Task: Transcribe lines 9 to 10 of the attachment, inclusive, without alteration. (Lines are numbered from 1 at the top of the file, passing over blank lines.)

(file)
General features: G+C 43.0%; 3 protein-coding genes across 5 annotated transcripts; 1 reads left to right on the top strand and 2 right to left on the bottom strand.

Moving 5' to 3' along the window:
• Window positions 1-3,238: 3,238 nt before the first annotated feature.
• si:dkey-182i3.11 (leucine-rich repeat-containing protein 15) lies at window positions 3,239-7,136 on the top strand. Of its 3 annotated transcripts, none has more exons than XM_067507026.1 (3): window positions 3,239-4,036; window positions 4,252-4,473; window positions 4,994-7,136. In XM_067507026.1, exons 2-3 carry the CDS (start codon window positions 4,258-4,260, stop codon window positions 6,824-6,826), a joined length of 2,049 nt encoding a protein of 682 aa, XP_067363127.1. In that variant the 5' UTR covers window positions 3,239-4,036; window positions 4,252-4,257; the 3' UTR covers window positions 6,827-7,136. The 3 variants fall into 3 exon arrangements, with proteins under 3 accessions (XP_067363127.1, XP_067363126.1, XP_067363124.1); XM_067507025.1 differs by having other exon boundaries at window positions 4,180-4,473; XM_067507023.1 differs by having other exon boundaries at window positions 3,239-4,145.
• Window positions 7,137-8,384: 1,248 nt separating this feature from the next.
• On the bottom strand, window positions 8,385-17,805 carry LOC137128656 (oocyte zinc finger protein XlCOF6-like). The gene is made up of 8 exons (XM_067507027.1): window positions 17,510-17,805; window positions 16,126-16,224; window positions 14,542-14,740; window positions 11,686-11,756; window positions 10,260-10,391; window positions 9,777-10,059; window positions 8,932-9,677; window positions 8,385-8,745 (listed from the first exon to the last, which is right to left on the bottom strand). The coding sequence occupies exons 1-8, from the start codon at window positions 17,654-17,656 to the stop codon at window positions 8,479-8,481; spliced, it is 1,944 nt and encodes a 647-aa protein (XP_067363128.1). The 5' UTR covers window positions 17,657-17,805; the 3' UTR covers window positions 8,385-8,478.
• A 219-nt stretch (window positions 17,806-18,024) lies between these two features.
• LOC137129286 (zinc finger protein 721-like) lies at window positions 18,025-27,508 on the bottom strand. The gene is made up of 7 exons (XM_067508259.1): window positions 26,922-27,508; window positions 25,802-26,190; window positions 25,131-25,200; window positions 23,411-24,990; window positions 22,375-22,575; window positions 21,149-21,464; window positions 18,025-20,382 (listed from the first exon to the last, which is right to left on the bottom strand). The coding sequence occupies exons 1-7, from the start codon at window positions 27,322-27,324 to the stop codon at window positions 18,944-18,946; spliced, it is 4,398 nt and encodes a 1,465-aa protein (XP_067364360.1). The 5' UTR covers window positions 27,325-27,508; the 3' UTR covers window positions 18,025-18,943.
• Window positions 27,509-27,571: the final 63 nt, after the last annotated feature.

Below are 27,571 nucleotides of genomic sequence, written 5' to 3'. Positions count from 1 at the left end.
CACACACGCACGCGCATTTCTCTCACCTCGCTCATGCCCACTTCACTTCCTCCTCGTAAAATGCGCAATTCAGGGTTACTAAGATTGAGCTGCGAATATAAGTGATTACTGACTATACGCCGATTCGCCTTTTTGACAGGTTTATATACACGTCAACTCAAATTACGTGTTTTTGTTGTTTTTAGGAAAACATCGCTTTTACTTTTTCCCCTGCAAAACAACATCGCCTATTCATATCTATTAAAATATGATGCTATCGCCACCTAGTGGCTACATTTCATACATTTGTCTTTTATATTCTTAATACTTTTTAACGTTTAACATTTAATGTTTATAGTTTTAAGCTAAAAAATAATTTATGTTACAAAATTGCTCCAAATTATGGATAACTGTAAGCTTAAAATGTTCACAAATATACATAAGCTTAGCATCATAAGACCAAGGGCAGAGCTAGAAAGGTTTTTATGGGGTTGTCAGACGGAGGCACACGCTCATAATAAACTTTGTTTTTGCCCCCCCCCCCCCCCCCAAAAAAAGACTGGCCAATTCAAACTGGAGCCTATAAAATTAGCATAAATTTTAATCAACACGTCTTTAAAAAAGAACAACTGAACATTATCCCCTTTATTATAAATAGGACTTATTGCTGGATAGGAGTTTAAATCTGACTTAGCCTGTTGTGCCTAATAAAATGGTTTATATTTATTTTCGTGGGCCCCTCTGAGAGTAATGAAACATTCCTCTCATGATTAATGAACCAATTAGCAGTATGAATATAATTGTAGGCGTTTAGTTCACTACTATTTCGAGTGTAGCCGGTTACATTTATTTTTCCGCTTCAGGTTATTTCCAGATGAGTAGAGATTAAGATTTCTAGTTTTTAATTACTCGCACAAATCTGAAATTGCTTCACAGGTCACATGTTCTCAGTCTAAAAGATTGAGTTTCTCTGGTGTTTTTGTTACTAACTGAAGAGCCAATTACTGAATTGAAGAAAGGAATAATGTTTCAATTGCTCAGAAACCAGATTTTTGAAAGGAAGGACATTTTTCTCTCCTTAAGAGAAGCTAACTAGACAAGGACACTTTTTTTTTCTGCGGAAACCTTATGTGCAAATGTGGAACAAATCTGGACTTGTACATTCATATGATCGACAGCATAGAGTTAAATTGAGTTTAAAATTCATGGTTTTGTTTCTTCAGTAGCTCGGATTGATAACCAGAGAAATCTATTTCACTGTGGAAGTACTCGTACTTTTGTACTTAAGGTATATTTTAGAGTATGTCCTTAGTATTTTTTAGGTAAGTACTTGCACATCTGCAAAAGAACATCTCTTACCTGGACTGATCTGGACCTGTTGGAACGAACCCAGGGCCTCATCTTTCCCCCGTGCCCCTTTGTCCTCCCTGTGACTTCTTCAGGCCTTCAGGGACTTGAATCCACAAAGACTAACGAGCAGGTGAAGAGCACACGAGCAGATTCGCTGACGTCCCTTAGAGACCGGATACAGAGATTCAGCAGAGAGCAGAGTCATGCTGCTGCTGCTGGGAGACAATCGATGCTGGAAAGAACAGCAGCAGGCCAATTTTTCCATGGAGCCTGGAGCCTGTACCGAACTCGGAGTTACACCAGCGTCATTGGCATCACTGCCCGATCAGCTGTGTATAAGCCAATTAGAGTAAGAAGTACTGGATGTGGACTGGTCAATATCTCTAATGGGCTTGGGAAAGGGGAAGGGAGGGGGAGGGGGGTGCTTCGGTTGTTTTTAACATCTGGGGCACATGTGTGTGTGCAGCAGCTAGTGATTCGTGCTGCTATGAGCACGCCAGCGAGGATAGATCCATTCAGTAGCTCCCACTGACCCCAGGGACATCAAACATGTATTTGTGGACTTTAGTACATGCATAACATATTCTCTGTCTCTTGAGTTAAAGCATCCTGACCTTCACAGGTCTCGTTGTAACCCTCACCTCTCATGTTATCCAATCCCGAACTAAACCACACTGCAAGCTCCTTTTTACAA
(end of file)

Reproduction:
• Window positions 27,509-27,571: the final 63 nt, after the last annotated feature.

Below are 27,571 nucleotides of genomic sequence, written 5' to 3'. Positions count from 1 at the left end.